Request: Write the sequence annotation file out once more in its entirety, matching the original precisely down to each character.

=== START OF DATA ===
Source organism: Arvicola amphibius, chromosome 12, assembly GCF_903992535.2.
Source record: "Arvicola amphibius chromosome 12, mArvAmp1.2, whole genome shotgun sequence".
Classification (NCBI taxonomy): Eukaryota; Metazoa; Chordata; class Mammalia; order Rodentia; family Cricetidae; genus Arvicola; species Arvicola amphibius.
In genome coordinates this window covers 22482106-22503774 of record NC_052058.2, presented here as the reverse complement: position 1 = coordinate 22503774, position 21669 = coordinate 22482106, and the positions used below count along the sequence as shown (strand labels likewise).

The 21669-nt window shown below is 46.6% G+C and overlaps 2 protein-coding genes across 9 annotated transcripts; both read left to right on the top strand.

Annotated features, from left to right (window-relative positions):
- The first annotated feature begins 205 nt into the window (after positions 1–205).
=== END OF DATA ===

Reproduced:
Source organism: Arvicola amphibius, chromosome 12, assembly GCF_903992535.2.
Source record: "Arvicola amphibius chromosome 12, mArvAmp1.2, whole genome shotgun sequence".
Classification (NCBI taxonomy): Eukaryota; Metazoa; Chordata; class Mammalia; order Rodentia; family Cricetidae; genus Arvicola; species Arvicola amphibius.
In genome coordinates this window covers 22482106-22503774 of record NC_052058.2, presented here as the reverse complement: position 1 = coordinate 22503774, position 21669 = coordinate 22482106, and the positions used below count along the sequence as shown (strand labels likewise).

The 21669-nt window shown below is 46.6% G+C and overlaps 2 protein-coding genes across 9 annotated transcripts; both read left to right on the top strand.

Annotated features, from left to right (window-relative positions):
- The first annotated feature begins 205 nt into the window (after positions 1–205).